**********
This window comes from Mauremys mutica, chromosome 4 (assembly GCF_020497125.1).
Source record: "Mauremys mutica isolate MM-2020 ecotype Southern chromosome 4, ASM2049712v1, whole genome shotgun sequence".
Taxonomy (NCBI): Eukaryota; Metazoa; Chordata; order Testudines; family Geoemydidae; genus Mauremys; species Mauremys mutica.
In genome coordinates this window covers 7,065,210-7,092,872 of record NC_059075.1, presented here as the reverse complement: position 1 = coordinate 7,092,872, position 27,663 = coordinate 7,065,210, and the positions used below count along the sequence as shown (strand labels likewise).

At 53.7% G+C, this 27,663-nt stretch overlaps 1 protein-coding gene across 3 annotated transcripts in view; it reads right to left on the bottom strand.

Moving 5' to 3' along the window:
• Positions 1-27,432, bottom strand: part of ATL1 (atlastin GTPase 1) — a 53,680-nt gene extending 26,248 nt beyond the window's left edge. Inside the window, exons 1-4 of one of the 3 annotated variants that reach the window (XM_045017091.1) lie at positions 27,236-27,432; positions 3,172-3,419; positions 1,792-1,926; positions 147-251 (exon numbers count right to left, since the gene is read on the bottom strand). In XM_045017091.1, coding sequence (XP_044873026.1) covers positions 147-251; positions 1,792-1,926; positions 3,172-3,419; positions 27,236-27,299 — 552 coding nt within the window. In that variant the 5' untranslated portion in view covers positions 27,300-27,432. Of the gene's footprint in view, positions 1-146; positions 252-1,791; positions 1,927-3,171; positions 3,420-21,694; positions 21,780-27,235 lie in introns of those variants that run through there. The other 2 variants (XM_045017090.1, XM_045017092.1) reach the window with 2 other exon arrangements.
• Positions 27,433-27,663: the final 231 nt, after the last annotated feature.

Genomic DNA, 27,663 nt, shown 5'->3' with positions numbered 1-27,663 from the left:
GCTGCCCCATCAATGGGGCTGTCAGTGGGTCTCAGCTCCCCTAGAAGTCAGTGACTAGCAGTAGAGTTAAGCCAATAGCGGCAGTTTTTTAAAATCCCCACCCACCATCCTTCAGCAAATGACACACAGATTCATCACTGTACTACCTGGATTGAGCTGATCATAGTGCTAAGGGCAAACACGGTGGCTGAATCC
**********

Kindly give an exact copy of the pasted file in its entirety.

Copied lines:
This window comes from Mauremys mutica, chromosome 4 (assembly GCF_020497125.1).
Source record: "Mauremys mutica isolate MM-2020 ecotype Southern chromosome 4, ASM2049712v1, whole genome shotgun sequence".
Taxonomy (NCBI): Eukaryota; Metazoa; Chordata; order Testudines; family Geoemydidae; genus Mauremys; species Mauremys mutica.
In genome coordinates this window covers 7,065,210-7,092,872 of record NC_059075.1, presented here as the reverse complement: position 1 = coordinate 7,092,872, position 27,663 = coordinate 7,065,210, and the positions used below count along the sequence as shown (strand labels likewise).

At 53.7% G+C, this 27,663-nt stretch overlaps 1 protein-coding gene across 3 annotated transcripts in view; it reads right to left on the bottom strand.

Moving 5' to 3' along the window:
• Positions 1-27,432, bottom strand: part of ATL1 (atlastin GTPase 1) — a 53,680-nt gene extending 26,248 nt beyond the window's left edge. Inside the window, exons 1-4 of one of the 3 annotated variants that reach the window (XM_045017091.1) lie at positions 27,236-27,432; positions 3,172-3,419; positions 1,792-1,926; positions 147-251 (exon numbers count right to left, since the gene is read on the bottom strand). In XM_045017091.1, coding sequence (XP_044873026.1) covers positions 147-251; positions 1,792-1,926; positions 3,172-3,419; positions 27,236-27,299 — 552 coding nt within the window. In that variant the 5' untranslated portion in view covers positions 27,300-27,432. Of the gene's footprint in view, positions 1-146; positions 252-1,791; positions 1,927-3,171; positions 3,420-21,694; positions 21,780-27,235 lie in introns of those variants that run through there. The other 2 variants (XM_045017090.1, XM_045017092.1) reach the window with 2 other exon arrangements.
• Positions 27,433-27,663: the final 231 nt, after the last annotated feature.

Genomic DNA, 27,663 nt, shown 5'->3' with positions numbered 1-27,663 from the left:
GCTGCCCCATCAATGGGGCTGTCAGTGGGTCTCAGCTCCCCTAGAAGTCAGTGACTAGCAGTAGAGTTAAGCCAATAGCGGCAGTTTTTTAAAATCCCCACCCACCATCCTTCAGCAAATGACACACAGATTCATCACTGTACTACCTGGATTGAGCTGATCATAGTGCTAAGGGCAAACACGGTGGCTGAATCC